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Sambar is NOT South Indian and You Should Thank the Marathas

Interestingly, it was also the Marathas whom introduced chilies to India, after being introduced to it by the Portuguese.

Shantanu David | News18.com

Updated:October 17, 2018, 12:37 PM IST
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Sambar is NOT South Indian and You Should Thank the Marathas
Interestingly, it was also the Marathas whom introduced chilies to India, after being introduced to it by the Portuguese.
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After World Food Day, and the smorgasbord of stories (the new as well as the re-plugged) that catered to it, here’s some news you can actually use: Sambar, that mainstay of South Indian thalis, meals and homes, isn’t really South Indian. Here I shall pause for you to collect your breath and or to formulate your outrage.

Done? Let’s carry on then.

Chef Kunal Kapur, known to audiences from his various food-travel shows and judging stints on MasterChef India, has been currying favour around the country of late, and not for political office.

His new TV show, Curries of India on LF, is a gastronomic odyssey across the time and landscapes of India, tracing the fount and avatars of the curry, so ubiquitous to almost every Indian cuisine.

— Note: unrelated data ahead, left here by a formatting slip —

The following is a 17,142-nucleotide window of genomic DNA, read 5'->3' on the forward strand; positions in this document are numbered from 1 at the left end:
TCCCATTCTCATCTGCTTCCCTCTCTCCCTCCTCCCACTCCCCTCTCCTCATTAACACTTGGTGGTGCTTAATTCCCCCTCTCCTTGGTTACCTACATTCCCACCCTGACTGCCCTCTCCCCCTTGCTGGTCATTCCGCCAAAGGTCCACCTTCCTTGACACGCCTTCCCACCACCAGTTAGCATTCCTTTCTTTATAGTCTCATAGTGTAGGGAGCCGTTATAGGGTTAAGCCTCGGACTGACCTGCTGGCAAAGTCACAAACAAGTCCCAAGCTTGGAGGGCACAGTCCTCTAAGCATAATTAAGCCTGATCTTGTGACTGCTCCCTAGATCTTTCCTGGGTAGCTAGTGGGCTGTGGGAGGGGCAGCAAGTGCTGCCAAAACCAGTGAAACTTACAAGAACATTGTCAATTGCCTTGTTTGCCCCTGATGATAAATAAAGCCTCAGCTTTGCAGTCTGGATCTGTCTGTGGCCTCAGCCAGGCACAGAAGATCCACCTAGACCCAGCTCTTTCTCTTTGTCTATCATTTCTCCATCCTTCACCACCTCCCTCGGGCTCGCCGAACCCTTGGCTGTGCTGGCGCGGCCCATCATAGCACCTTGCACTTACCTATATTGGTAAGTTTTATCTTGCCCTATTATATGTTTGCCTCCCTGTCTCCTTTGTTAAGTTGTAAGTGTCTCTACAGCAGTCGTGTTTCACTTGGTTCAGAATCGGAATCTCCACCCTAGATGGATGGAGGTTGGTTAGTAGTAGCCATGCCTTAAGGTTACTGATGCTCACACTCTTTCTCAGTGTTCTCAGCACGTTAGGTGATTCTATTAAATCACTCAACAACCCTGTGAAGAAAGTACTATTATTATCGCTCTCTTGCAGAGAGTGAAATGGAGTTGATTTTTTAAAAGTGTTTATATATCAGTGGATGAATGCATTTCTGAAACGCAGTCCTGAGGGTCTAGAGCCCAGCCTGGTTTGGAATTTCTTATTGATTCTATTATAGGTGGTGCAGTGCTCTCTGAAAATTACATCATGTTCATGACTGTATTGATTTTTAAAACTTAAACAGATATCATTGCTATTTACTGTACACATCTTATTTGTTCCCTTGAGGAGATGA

“Today, we cook Sambar with toor dal, and vaguely say that it’s a South Indian dish. There are some legends and stories about its origin, but the fact is that the first sambar was cooked during Maratha rule, and was named after Sambhaji, their leader, at a time when the Marathas were ruling over the Deccan,” says Kapur, casually blowing minds.

That’s right, Sambar was named after Sambhaji, son of Shivaji. Let’s pause again while you digest that.
And yes, there is written evidence of this, as Kapur can attest.

And while sambar today is usually cooked with toor or arhar dal, the first one was cooked with urad. As Kapur notes, “So always remember, when you’re eating sambar in a South Indian restaurant, you’re consuming a Marathi dish.”

Interestingly, it was also the Marathas whom introduced chilies to India, after being introduced to it by the Portuguese. Given the impact of that ingredient on “spicy” Indian food, we can safely say that there’s a touch of Marathi manoos in all of us. Jai Maharashtra?
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